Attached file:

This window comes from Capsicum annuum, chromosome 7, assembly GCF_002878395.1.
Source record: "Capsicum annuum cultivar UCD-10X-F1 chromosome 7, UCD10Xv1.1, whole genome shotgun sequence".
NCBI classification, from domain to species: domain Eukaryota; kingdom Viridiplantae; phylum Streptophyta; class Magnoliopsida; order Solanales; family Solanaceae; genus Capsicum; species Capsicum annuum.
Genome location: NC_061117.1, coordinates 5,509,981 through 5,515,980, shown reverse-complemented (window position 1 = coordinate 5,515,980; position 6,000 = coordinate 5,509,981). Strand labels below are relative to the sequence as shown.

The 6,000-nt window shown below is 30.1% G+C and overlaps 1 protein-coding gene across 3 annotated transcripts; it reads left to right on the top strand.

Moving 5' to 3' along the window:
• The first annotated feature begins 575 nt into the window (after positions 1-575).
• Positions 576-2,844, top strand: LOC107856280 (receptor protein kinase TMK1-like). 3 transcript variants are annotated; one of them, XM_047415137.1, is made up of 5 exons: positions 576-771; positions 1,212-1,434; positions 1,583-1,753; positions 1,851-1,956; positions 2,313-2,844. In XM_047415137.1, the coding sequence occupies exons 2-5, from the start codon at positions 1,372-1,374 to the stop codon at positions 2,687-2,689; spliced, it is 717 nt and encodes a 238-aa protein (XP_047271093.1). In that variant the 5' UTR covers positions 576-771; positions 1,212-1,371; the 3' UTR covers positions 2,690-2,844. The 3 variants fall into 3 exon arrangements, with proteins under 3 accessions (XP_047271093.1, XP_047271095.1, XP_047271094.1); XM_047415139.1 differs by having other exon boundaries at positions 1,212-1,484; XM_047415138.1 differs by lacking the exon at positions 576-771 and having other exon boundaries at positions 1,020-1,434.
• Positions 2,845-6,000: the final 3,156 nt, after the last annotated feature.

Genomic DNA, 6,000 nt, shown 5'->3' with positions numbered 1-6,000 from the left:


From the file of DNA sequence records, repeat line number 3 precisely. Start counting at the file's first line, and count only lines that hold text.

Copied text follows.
NCBI classification, from domain to species: domain Eukaryota; kingdom Viridiplantae; phylum Streptophyta; class Magnoliopsida; order Solanales; family Solanaceae; genus Capsicum; species Capsicum annuum.